One challenge I want to set for myself soon is to make a bunch of characters. I want to make a portfolio of these, so keeping them in a gaming journal makes a ton of sense. If I didn't have a separate journal for gaming, I'd be tempted to keep them in my primary bullet journal because I would have it handy whenever I wanted (no more "where did I put that sheet?" as I look at a pile of at least dozens of sheets).

For the first one, especially since it's meant to be an example, I largely just reworked the character sheet presented in the back of the player's handbook.

D&D Character Sheet StatsD&D Character Sheet Stats
D&D Character Sheet Character InfoD&D Character Sheet Character Info
D&D Character Sheet SpellcastingD&D Character Sheet Spellcasting

Supplies Used:

  • Watercolors (Van Gogh student set)
  • Sakura Pigma Micron pens (.005, .01, .02, .05)
  • Copic Multiliner in Cool Gray
  • White Gelly Pen
  • Faber-Castell Pitt Artist Pen
  • Prismacolor Color Pencils
  • Scotch Washi Tape
  • Tombow Adhesive Tape Runner

One key is that the washi tape on the right hand side can make it super easy to find your character sheet in the future and gives you an additional opportunity to customize for your character.

Of course, this is just the basic character sheet. One of the benefits of the dot journal is that you can customize however you wish. For instance, I might rework this to do the spell casting sheet as the second page if I had a spell caster. I also would come up with trackers for various character classes, such as anything that is limited to a certain number of times between rests or tracking consumables.

After I shared my work in progress, my friend, Chelsea Kerr, rushed to create a version of her own. Here's her version.
D&D Character Sheet by ChelseaD&D Character Sheet by Chelsea

You can find Chelsea online on Twitter @chelseachan.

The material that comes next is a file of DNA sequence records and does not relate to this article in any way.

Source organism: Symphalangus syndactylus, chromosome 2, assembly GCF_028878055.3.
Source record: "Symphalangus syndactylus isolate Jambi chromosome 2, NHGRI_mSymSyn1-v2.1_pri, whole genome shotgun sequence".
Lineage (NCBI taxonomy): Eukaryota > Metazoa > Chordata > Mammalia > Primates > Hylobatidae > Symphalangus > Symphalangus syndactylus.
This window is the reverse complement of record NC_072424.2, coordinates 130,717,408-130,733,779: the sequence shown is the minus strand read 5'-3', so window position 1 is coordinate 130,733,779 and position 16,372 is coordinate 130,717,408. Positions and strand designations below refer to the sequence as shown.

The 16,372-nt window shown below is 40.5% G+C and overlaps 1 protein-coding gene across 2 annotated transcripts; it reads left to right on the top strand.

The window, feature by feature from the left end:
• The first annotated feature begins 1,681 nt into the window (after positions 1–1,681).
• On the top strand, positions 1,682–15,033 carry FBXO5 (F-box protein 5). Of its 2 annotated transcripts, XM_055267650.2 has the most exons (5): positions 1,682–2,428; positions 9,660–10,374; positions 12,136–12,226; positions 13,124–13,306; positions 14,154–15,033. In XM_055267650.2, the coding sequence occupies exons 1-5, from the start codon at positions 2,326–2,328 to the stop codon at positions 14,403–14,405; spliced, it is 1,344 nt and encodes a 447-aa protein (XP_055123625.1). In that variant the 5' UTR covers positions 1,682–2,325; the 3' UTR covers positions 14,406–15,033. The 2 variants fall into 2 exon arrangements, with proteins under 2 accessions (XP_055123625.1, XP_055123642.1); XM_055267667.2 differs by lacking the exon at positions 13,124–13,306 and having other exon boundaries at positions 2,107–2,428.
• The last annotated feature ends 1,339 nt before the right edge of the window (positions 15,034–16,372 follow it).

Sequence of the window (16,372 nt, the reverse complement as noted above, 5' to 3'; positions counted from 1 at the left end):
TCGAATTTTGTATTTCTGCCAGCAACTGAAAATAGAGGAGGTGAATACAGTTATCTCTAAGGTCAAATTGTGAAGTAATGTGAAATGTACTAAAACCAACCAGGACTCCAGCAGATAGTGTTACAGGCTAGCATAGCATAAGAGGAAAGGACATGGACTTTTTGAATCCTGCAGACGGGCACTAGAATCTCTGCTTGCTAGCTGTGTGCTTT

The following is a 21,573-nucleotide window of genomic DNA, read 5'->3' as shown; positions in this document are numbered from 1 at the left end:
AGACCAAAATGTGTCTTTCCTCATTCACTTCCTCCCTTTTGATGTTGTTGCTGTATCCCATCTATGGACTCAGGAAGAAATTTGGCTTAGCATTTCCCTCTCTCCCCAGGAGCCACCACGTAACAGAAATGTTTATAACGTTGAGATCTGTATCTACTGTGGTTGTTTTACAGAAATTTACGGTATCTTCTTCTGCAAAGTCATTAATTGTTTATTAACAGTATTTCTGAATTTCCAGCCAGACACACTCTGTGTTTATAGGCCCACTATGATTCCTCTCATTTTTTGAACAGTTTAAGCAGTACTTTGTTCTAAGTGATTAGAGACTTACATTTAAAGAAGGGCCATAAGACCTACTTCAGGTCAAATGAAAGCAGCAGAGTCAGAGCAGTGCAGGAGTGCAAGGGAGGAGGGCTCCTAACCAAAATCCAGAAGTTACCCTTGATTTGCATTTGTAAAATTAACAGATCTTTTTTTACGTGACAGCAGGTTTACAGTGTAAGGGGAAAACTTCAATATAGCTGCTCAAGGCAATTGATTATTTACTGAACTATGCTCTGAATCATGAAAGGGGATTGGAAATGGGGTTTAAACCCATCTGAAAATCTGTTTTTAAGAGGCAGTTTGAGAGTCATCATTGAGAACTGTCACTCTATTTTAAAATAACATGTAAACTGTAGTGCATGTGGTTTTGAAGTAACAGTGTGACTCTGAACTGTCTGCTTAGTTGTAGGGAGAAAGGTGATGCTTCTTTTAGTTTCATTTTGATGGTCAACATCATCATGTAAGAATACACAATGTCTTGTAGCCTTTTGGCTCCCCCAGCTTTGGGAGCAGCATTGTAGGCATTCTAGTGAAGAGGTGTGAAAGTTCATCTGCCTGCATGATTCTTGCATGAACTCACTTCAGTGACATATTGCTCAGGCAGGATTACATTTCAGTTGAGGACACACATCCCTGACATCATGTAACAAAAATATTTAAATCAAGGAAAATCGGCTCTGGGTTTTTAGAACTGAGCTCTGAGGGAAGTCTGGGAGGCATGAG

BubbleGumshoe Character Sheet

After I made the D&D character sheet, I had a cute (to me at least) idea for how to do a BubbleGumshoe character sheet. I thought about some of the items that a high schooler might have in their backpack. (I couldn't find a plain old ballpoint pen in my bag of tricks, but it would have been a great addition).

BubbleGumshoe Character SheetBubbleGumshoe Character Sheet
BubbleGumshoe Character Sheet SecretsBubbleGumshoe Character Sheet Secrets

Supplies Used:

  • Highlighters
  • Small colored notepaper
  • Sakura Pigma Micron pens
  • Sharpie Art pens (from the set of 12)

Where to get inspiration

If you're looking for more inspiration on how to draw your character sheet, here are some great resources:

If you create your own, feel free to share them with me via Twitter, Instagram, or via the contact form on this site.

Note:
Character art:
D&D: "Half-Elf Paladin" © 2012 Brian Patterson, used under a Creative Commons Attribution-ShareAlike license: http://creativecommons.org/licenses/by-sa/3.0/ http://www.prismaticart.com/collection/half-elf-paladin
BubbleGumshoe: From example character sheet available on Evil Hat's website. https://www.evilhat.com/home/wp-content/uploads/2016/01/Sleuth-Amanda-Ba...

Game Journaling: BubbleGumshoe

In an earlier post, I talked about the ways in which I was incorporating gaming elements into my bullet journal. In this post, I'd like to start looking at ways to integrating journaling into your gaming. This first post will show an obvious use case, putting some of the charts recommended by the game BubbleGumshoe into a journal (whether it's your normal bullet journal or a separate gaming journal).

The Journal

First, a bit about bullet journals. The system was created by Ryder Carroll. The predominant format for the journals are dot-pages, which are like the grid pages typically used by gamers for drawing maps, but only the intersections are visible, not the lines. I use the Rhodia black webnotebook (Amazon Affiliate Link) but Leuchtturm1917 and Moleskine are two other popular brands. A nice thing I like about the dot grid is that it makes it easy to do layout without being too distracting.

In addition to the choice of journal, a key element of the bullet journal system is numbering all of the pages and creating an index. Here for each topic, you list the pages the topic appears on. This helps you not only quickly find the information in your journal but also is incredibly agile. Did you create an NPC a month ago and realize you don't have enough room to add notes related to the NPC's appearance in last night's session? Create a new page and just add the page number to the index.